If you’re traveling by land, you can find international rail connections to Belgrade via Timisoara and to Sofia via Veliko Tarnovo.

When it comes to traveling within Romania, you can find cheap trains to Brasov (2 hours and a half) from where you can start your Transylvanian journey to the land of Vampires and Saxons (read all about Transylvania here).

PS. While you are traveling in Bucharest, online services from CloudDesktopOnline.com and CloudAppsPortal.com can help you work on your favorite mobile device, if you have to. Isn’t that handy?

Sunset in the Old Town of Bucharest, Romania
Sunset in the Old Town of Bucharest, Romania

Where to stay in Bucharest, Romania

The best accommodation of Bucharest can be found in the pedestrian area of the Old Town (or close to it). Here’s a list of my recommendations for all types of budgets:

If you’re looking for budget hostels and guesthouses I recommend you the Little Bucharest Old Town Hostel and the Pura Vida Sky Bar & Hostel. For luxury and boutique hotels my best choices are The Christina Hotel and the Grand Boutique Hotel.

PS. You can make a booking for this and more properties via our Booking.com affiliate link of Wonders!

Same price for you and a small pocket money commission for this website of yours.

Sweet deal, uh?

Kitchs Sculptures in Bucharest, Romania
Kitchs Sculptures in Bucharest, Romania

I hope you have enjoyed this travel guide to Bucharest’s top attractions. Don’t forget to subscribe in order to get more awesome updates and tips straight to your e-mail!

Have you ever been to Bucharest? Would you like to? What were your pre-conceptions about Romania? Share your thoughts and let me know what you think! Until next time, my friends!

Romania's capital, Bucharest, is full of fun things to do! Tips on favorite restaurants, best architecture, photography spots in the Old Town, nightlife & more via @journeywonders
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  • Great information about an interesting place. I didn’t know much about the history of gypsies either. I’ll save this article in case I decide to visit myself.

  • We regretted we didn’t have more time to fully explore the city. Arrival at Gara de Nord train station was a little disconcerting after an overnight train from Budapest. The energy in Bucharest is interesting with lots of construction. Beautiful Belle Epoch buildings.

  • Romania as a whole in on our list of travels. It’s so great that a group of young people are trying to revive their city. Bucharest looks like a city we would enjoy.

  • Thanks for your good review of Bucharest.

    PS: i love this phrase:

    “you can always find a bright future in the eyes of its young inhabitants who are fighting each day to improve the way their country works.”

  • I’m glad to have found something positive to read about Romania (as harsh as it sounds)! The fist thought that cross my mind when thinking about this country is the agony of the stray dogs on the streets. Thousands and thousands are rescued from the streets yearly and hundreds brought here to Finland for heartfelt families to adopt them. Romania is also currently preparing a law according to which stray dogs would gain a status as “wild animals”, which would enable shooting and culling them on the streets in the bright daylight (not that this wasn’t happening already, but this is when the party would really get started). The poverty in general is another thing, and I saw a horrible documentary about the underground drug addict culture in Romania, where people are literally living in cramped underground tunnels under the streets of Bucharest. In another Tv show, I saw this British millionaire buy a village in Romania, just because he could. The whole village! Haha. It is a shame that the country is such a mess, I’m sure it would have the potential to be so much more. The treatment of animals, however, is just something that takes the country definitely off my travel list 🙁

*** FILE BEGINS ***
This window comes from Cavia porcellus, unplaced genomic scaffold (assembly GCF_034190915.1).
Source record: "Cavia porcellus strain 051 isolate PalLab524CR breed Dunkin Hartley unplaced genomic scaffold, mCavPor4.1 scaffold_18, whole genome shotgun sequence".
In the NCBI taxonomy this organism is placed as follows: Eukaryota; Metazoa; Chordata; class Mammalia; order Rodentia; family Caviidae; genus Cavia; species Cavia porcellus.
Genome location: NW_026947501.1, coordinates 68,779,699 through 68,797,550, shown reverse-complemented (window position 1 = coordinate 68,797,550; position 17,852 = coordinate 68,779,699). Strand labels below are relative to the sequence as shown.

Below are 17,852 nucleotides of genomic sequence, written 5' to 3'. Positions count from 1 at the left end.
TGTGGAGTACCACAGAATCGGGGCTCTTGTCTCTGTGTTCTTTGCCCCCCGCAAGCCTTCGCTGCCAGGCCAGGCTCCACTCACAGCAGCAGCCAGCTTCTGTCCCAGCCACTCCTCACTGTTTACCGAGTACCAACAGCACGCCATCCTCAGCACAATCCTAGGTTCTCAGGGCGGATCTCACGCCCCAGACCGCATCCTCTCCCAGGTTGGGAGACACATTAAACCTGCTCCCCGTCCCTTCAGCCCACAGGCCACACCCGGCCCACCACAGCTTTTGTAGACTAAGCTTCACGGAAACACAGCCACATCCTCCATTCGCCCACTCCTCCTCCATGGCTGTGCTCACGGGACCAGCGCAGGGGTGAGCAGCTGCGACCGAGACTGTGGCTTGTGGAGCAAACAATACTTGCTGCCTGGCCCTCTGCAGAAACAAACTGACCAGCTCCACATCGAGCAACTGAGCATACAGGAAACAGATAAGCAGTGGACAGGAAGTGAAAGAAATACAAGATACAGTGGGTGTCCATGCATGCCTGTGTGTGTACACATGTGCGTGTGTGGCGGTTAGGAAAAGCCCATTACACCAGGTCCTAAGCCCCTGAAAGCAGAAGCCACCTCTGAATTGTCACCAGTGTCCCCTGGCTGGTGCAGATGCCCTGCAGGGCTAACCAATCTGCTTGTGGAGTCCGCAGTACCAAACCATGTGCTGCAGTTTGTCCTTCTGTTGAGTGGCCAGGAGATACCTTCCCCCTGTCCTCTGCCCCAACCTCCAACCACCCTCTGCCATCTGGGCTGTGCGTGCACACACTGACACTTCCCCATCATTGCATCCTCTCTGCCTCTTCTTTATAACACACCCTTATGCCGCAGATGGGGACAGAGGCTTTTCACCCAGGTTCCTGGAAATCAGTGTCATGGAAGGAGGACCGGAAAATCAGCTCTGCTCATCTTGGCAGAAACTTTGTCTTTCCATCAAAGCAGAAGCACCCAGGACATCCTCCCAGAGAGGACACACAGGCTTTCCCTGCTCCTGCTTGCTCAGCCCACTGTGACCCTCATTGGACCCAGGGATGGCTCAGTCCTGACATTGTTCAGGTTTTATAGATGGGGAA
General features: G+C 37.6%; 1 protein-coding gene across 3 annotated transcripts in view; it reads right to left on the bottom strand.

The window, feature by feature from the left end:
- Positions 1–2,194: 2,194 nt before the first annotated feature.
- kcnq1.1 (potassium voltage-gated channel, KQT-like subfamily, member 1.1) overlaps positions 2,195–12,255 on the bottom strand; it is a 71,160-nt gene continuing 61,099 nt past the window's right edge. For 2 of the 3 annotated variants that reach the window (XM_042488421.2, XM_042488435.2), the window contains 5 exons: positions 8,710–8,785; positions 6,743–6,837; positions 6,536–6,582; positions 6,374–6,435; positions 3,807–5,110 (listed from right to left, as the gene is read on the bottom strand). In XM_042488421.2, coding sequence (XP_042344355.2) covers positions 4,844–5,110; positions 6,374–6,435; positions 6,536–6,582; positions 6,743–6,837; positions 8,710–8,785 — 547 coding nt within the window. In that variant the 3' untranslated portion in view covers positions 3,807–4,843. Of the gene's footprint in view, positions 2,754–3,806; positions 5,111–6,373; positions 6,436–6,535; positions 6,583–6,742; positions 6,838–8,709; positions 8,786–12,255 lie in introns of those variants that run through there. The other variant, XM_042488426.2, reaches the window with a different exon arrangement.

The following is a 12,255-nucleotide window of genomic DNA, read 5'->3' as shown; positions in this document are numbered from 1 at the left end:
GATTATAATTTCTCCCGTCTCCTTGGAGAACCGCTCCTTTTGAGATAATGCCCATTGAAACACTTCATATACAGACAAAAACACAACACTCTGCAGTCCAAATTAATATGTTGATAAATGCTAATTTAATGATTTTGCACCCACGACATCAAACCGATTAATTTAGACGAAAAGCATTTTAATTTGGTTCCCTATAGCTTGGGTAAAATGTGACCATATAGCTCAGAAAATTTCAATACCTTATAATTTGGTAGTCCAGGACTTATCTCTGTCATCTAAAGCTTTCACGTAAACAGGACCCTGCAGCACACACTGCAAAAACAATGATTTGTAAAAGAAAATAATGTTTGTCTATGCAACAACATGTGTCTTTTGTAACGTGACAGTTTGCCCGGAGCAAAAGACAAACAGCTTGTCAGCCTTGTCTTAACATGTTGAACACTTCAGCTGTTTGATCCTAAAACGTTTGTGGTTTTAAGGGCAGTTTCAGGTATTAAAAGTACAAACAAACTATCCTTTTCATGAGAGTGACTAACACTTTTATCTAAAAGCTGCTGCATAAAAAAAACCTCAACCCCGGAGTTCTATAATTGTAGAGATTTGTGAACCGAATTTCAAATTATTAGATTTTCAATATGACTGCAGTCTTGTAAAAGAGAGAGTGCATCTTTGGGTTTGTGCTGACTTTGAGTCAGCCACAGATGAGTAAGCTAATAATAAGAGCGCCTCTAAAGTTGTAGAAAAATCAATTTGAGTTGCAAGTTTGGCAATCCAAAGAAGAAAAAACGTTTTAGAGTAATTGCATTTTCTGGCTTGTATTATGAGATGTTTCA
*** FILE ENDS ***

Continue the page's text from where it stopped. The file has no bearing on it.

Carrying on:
• As a Romanian currently living in Bucharest, who has had the “pleasure” of working in the city centre for a couple of years, I can tell you that Bucharest is one of the worse cities in Romania.

    On the plus side, there’s the food, women(most tourists are business and just plain sex tourists), and night clubs.

    On the negative, its chaotic architecture, dirty streets, beggars, few green areas (except the North part) should be enough for anyone to think really, really hard about staying here for more than 1 day.

    People say it’s just a transit towards Transilvania, and they’re right. Until the airport in Brasov finishes, anyway.

    Please avoid! Also, if gipsies catch you speaking in foreign languages or if you just don’t look Romanian, they will try to sell you illegal stuff, or even steal from you.

    • First of all, my appreciation goes to the author who took the time to review our awesome capital city 🙂 in a good light, too 😀

      Secondly, to reply to the comment above (and to everyone reading it)
      It seems to me that romanians-who-are-not-from-Bucharest have this strange hate on this city that, in my opinion, goes beyond reason. If that wasn’t enough, they try to convince others not to visit it! :)) Geez!
      It says a lot either about yourself, either about how you view foreigners if for the plus side you mention only the ‘food’, ‘women’ and ‘night clubs’… Yo, culture, ever heard of it? There’s a lot of it in Bucharest. And also there are a lot of nice places, big parks, the Village museum, the Mogoşoaia Palace which is absolutely awesome (that is not in Buc., but near), museums, and the architecture is actually very interesting, and besides the stunning pre-communist era buildings, houses and little mansions (if I may call them that), from what I’ve seen, foreigners actually appreciate the (crappy 😀 ) communist-era buildings too, as it is novelty for many of them, and they are pretty used to ‘nice’ and neat, homogenous, organised cities, with pretty buildings etc… Bucharest has a charm of its own, in all of its chaos, with all of its eclectic stuff going on.
      Aside from that, there are also a lot of reaaaaally interesting cultural events , concerts, exhibitions, theatre, multimedia stuff, all kinds of workshops, interactive and creative events and whatnot.